Jungle Fever, Jungle Spirit

Trip Start Jun 02, 2007
Trip End Ongoing

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Flag of Indonesia  ,
Sunday, June 10, 2007

However fevered your dreams of the jungle, Sumatra will surpass them.

Day two of our six-day trek, early morning. Amun has the cooking fire going next to the river Landak (the Indonesian word for porcupine). We crossed the river about 15 times to get to our campsite, following its serpentine path through the jungle, as there are no trails here. In some places, we formed a human chain to keep us standing against the strong currents--a good challenge.

From the time we crossed the river from Felix's house to the other side where the jungle begins, it took us three hours to get here. With our guides, Wanda and Mbra, and two cooks, Amun and Rudy, we carried six days' worth of clothes, food and supplies on our backs. Our goal is to find and count orangutan nests, as well as track a wild orangutan if we're lucky enough to find one--they are very shy and stay high up in the canopy, so they're difficult to spot. When we're done with the trek, we will take the data back to Coconut Island and add it to the project's growing body of research on orangutan health. From there,  it is sent to Dr. Ivona,who oversees the research from the Czech Republic.

But while my spirit was willing, my body had other plans. From the beginning, I knew something wasn't right with my stomach. Ever since I ate a water apple from a local man's backyard, I've felt sick. Briony had some of the apple and felt a bit sick as well, but not as bad as me--you could hear my intestines bubble away like a mad scientist's experiment.

On our first night at camp, I had to crouch in the bushes, exploding and sweating in the heat, watching for the eyes of a tiger to appear in the undergrowth. An estimated 500 or so live in the park, and though Wanda has never seen one, he says their eyes appear glowing and green in the dark. Of course with that story, my imagination ran wild as I clung on for dear life to a vine and laboured to be rid of whatever poison had entered my system. Lightning flashed silently, illuminating the forest, and to my horror I found a leech fastening itself to my finger, preparing to suck my blood. I managed to do battle with the slimy critter and unfasten its raspy little mouth. A lot to contend with on my first night!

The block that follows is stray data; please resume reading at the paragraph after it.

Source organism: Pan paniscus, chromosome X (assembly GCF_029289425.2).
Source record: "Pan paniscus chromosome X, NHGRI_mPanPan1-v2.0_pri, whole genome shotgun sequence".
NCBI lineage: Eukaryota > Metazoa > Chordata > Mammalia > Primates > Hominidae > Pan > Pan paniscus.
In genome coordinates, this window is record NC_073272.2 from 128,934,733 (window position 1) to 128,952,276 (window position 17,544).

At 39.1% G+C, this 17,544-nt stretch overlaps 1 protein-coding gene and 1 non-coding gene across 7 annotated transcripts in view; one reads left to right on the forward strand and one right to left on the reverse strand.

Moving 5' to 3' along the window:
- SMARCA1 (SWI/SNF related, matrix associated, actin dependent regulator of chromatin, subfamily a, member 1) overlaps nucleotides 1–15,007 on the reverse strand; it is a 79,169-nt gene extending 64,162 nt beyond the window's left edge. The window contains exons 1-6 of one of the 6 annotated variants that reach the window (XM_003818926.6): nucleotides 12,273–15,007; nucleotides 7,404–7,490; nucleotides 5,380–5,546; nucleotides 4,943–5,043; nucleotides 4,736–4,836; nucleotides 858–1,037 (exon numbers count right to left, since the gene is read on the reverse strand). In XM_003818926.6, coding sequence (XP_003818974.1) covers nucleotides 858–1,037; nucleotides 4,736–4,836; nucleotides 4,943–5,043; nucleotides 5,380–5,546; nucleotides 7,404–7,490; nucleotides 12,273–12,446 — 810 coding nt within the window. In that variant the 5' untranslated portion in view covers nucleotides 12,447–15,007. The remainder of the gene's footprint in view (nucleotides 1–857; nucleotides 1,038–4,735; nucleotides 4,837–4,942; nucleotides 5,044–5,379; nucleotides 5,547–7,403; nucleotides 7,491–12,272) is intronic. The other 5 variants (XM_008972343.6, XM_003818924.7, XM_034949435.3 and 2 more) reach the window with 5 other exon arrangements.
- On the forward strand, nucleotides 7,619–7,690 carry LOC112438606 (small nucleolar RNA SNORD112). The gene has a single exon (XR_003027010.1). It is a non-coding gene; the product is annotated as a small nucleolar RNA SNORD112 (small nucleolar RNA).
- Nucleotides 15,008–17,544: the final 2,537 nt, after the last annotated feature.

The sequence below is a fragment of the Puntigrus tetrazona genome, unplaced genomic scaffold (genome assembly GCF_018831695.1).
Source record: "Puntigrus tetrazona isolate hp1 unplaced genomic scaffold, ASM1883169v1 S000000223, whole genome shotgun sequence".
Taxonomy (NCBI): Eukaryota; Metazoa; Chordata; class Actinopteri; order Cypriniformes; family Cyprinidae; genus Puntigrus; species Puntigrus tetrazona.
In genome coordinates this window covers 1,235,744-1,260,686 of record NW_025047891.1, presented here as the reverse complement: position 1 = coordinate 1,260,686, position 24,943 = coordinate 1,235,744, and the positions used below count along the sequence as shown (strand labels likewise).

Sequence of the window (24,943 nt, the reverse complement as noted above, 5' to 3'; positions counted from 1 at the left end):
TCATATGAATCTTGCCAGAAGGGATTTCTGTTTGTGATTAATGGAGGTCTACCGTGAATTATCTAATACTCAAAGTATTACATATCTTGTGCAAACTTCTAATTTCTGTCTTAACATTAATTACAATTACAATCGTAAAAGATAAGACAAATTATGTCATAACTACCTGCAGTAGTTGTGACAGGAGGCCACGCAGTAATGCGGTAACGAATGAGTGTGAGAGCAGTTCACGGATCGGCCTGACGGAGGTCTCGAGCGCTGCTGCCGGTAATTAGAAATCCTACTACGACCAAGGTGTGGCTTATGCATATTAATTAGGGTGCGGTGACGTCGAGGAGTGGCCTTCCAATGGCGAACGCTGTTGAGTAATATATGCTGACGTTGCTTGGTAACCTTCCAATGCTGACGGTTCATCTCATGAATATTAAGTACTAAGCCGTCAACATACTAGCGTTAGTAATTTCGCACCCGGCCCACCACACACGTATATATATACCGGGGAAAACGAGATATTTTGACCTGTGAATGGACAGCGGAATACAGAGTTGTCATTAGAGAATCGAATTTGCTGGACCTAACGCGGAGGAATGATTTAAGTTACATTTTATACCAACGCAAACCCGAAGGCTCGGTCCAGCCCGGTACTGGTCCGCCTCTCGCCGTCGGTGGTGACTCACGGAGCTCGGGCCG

The next day we went on our first scientific trek upriver, and I started to become delerious with fever as we counted five fresh orangutan nests in the area--they had camped very close to us that night. We moved ever upward to the top of the mountain, about 600 metres up almost vertical terrain,Wanda leading the way and clearing a path with his machete. He is so full of knowledge and his eyes so well trained, he can spot the nests, which at first glance appear to be only more dense sections of canopy. But on closer inspection, they look like eagle's nests, large and often in the fork of a branch--amazing that the orangutans don't fall out, but apparently they sleep very still. Wanda gauges the height of both the nest and the tree, the type of tree, and if the nest is fresh or old, which we duly note in two notebooks (a backup is always kept in case of dunkings in the river or a sudden monsoon).

As we ascended in the 90-degree heat, boots and hands scrabbling among the tree roots and orange mud, my head really began to spin and I was concerned I could have a serious fall. When we stopped for lunch, Karen felt my forehead.

"Panas," she told Wanda. I was burning up, but was covered in goosebumps because I felt cold. We decided it was best for me to return to camp and rest. I was disappointed I could go no further, but everyone bolstered my spirits by saying how far I'd come being so ill. It was then that we gave ourselves the name Jungle Spirit (Semangat Hutan), because we all had the spirit to take on the hardest terrain of any volunteers yet. We are a tough group, up to the challenge of the steep terrain, the swollen river, the leeches (most of us had been leeched by lunchtime), and jungle fever.

I returned with the help of Mbra, who moved ahead with sure feet, slow and steady. These guides are as sure-footed as mountain goats and as graceful as gazelles--even scrambling down the slopes they rarely slip, and they do it in flip flops and with a cigarette in one hand, as Mbra did. He got me safely back to camp and I rested, waiting for the fever to break.

Later, when the others returned, Dan gave me a capsule of a local herb, tonkat ali, known for increasing strength and treating fever. It seemed to do the trick--my fever broke and I awoke in a sweat, but feeling better. My stomach is still delicate and I have to choke down a lot of that horrible tasting rehydration fluid, but the worst is over.
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